ISSN 2398-2985      

Prolonged estrus

4ferrets

Synonym(s): Persistent estrus or heat, Hyperestrogenism


Introduction

  • Cause: female ferrets are seasonally polyestrous and induced ovulators, remaining in estrus until they are mated or for as long as daylight lasts longer than 12 h.
  • Signs: alopecia, vulvar swelling, pale mucous membranes.
  • Diagnosis: history and clinical signs, hematological profile.
  • Treatment: administration of hCG, GnRH or a deslorelin implant; ovariectomy/ovariohysterectomy
  • Prognosis: good in ferrets with a PCV of >25%; fair to guarded in ferrets with a PCV of <25%.
  • Persistent estrus is a well-known endocrine condition that affects sexually mature, non-neutered female ferrets.
  • It is characterized by elevated concentrations of feminizing sex hormones such as estradiol, estriol and estrone that may result in pancytopenia.
  • Hyperestrogenism due to prolonged estrus is relatively rare in the United States and other countries where most ferrets are surgically neutered when they are 5-6 weeks of age.

Pathogenesis

Etiology

  • Female ferrets are seasonally polyestrous (breeding season lasts from March to August) and induced ovulators. As a result, they remain in estrus until they are mated, or for as long as daylight lasts longer than 12 h.
  • The prolonged estrus and associated hyperestrogenism may subsequently result in an estrogen-induced bone marrow suppression of the erythroid, myeloid and megakaryocytic cell lines, and thus pancytopenia.
  • As a result, females are at risk of developing life-threatening anemia Anemia overview Aplastic anemia and blood loss due to thrombocytopenia if estrus persists over longer periods of time.
  • On occasion, hyperestrogenism may also be encountered in neutered ferrets of both genders as a result of hyperandrogenism Hyperadrenocorticism/hyperandrogenism, or in females with remnant ovaries or ovarian tumors.
  • Bone marrow suppression associated with hyperandrogenism is generally mild.
  • Females with ovarian remnant syndrome could potentially develop prolonged estrus.
  • Not all females in estrus that have not been mated will develop prolonged estrus:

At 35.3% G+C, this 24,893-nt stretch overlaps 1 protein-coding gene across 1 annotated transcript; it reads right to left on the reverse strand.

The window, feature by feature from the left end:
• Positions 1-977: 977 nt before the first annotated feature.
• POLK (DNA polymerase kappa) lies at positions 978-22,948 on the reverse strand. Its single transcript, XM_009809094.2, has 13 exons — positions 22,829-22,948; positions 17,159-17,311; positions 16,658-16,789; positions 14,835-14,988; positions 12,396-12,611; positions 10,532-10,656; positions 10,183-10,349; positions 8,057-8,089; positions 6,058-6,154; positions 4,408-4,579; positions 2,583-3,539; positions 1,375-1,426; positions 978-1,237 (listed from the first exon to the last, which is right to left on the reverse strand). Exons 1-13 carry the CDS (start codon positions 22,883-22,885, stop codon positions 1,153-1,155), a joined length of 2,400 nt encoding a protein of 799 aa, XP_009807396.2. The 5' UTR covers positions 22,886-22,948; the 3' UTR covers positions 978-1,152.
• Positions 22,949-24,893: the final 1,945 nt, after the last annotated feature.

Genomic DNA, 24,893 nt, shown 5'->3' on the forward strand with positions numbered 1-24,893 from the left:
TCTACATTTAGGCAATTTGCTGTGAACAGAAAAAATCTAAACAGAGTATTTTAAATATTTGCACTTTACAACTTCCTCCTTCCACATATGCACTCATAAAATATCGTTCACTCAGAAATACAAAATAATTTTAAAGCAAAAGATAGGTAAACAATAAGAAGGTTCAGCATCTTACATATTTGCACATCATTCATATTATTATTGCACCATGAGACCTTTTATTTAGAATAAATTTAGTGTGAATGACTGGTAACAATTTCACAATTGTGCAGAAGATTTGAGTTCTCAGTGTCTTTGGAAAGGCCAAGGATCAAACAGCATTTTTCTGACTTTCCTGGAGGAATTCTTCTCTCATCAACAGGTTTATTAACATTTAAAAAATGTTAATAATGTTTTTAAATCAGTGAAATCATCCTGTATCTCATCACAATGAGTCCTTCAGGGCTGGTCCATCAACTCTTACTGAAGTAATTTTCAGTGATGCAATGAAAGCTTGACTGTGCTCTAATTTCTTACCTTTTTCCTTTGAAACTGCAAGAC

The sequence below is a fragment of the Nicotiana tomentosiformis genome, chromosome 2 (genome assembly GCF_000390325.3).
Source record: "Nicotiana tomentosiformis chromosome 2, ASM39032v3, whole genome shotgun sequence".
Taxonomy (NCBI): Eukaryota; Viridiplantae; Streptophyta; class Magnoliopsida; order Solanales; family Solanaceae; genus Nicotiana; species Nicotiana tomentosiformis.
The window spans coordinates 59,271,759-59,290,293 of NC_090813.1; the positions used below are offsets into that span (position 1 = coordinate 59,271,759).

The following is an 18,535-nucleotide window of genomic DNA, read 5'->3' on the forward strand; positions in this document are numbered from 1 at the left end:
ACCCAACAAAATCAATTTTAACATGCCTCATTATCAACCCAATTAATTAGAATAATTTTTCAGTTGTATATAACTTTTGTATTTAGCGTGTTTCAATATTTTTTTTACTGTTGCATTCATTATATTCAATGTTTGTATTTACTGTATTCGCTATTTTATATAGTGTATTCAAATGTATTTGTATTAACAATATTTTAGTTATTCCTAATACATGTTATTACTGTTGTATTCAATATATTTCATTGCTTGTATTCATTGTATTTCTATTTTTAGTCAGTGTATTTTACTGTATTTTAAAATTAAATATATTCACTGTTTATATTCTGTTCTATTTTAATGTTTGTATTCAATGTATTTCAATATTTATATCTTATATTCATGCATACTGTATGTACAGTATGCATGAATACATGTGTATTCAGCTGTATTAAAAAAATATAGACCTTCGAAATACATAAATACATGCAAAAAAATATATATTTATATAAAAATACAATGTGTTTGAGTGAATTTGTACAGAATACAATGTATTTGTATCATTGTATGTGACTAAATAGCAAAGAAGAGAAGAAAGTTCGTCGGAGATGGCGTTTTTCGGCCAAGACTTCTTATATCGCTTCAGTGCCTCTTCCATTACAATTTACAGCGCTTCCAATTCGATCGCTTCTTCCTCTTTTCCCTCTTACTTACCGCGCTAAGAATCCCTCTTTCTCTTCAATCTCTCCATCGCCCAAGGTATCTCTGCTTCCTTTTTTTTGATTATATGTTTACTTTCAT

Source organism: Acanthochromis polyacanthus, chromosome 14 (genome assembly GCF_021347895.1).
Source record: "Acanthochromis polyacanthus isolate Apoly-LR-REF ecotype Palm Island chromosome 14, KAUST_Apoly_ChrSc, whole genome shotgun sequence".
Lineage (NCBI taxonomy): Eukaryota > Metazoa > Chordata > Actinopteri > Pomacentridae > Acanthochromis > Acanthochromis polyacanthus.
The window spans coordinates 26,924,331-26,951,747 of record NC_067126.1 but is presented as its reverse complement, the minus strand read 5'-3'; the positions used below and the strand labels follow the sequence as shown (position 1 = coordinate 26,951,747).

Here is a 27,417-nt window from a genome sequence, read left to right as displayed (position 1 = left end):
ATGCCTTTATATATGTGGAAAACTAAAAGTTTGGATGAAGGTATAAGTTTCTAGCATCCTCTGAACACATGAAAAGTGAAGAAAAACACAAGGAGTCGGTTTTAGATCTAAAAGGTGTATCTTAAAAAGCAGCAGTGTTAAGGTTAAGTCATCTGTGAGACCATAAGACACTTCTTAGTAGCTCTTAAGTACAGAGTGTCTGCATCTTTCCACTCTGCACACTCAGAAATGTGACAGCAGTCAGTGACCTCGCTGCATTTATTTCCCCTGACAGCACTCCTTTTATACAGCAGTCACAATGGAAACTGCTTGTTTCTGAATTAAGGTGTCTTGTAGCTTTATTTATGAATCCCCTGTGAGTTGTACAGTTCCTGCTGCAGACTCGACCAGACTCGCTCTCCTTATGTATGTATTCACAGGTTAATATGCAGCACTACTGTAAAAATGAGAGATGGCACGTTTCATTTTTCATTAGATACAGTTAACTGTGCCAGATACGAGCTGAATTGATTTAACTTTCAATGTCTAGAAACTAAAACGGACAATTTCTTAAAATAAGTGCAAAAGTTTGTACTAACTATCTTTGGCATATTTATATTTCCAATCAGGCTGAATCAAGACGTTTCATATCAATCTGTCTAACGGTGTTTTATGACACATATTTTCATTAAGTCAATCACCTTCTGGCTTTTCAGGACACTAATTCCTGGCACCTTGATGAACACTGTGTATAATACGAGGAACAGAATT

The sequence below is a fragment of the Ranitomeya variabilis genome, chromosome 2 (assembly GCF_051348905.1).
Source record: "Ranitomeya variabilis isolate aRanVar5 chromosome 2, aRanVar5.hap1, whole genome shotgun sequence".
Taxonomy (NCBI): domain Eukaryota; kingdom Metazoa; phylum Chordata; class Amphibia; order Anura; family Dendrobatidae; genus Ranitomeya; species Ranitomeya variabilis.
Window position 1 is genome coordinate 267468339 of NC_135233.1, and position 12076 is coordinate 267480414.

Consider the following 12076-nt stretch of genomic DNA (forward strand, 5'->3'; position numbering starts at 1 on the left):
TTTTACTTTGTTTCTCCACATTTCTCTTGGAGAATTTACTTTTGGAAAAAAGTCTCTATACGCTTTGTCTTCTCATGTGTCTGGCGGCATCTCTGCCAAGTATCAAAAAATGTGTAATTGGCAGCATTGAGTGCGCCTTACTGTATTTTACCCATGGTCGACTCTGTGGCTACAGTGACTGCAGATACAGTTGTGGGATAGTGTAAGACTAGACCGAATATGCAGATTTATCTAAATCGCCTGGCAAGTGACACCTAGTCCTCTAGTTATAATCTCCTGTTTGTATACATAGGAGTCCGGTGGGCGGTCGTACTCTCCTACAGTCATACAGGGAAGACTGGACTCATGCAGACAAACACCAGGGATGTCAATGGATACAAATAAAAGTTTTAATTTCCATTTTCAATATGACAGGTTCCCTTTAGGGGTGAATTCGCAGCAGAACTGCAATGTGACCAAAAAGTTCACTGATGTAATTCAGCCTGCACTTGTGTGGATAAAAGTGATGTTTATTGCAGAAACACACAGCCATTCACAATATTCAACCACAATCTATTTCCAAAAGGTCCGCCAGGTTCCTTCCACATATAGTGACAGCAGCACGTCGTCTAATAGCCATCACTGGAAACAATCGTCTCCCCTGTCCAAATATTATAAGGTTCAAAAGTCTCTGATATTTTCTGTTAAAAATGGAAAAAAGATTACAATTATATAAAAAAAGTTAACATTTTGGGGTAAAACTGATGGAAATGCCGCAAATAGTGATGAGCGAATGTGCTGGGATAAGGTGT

• In those where prolonged estrus is seen, approximately 50% will develop aplastic anemia Aplastic anemia.
    • Overall, it has been reported that 30% of females in estrus will die in a reproductive season if no male is available for copulation and no treatment is done in females with prolonged estrus.

Predisposing factors

General

  • Entire female.

Diagnosis

This article is available in full to registered subscribers

Sign up now to obtain ten tokens to view any ten Vetlexicon articles, images, sounds or videos, or Login

Treatment

This article is available in full to registered subscribers

Sign up now to obtain ten tokens to view any ten Vetlexicon articles, images, sounds or videos, or Login

Prevention

This article is available in full to registered subscribers

Sign up now to obtain ten tokens to view any ten Vetlexicon articles, images, sounds or videos, or Login

Outcomes

This article is available in full to registered subscribers

Sign up now to obtain ten tokens to view any ten Vetlexicon articles, images, sounds or videos, or Login

Further Reading

Publications

Refereed papers

  • Recent references from PubMed and VetMedResource.
  • Van Zeeland Y R A, Pabon M, Roest J & Schoemaker N J (2014) Use of a GnRH agonist implant as alternative for surgical neutering in pet ferrets. Vet Rec 175 (3), 66 PubMed.
  • Bernard S L, Leathers C W, Brobst D F & Gorham J R (1983) Estrogen-induced bone marrow depression in ferrets. Am J Vet Res 44 (4), 657-661 PubMed.

Other sources of information

  • Schoemaker N J & van Zeeland Y R A (2017) Disorders of the Endocrine System. In: Ferret Medicine and Surgery. Ed: Johnson-Delaney C A. CRC Press, USA. pp 191-218.

Related Images

Want more related items, why not
contact us

Can’t find what you’re looking for?

We have an ever growing content library on Vetlexicon so if you ever find we haven't covered something that you need please fill in the form below and let us know!

 
 
 
 

To show you are not a Bot please can you enter the number showing adjacent to this field

 Security code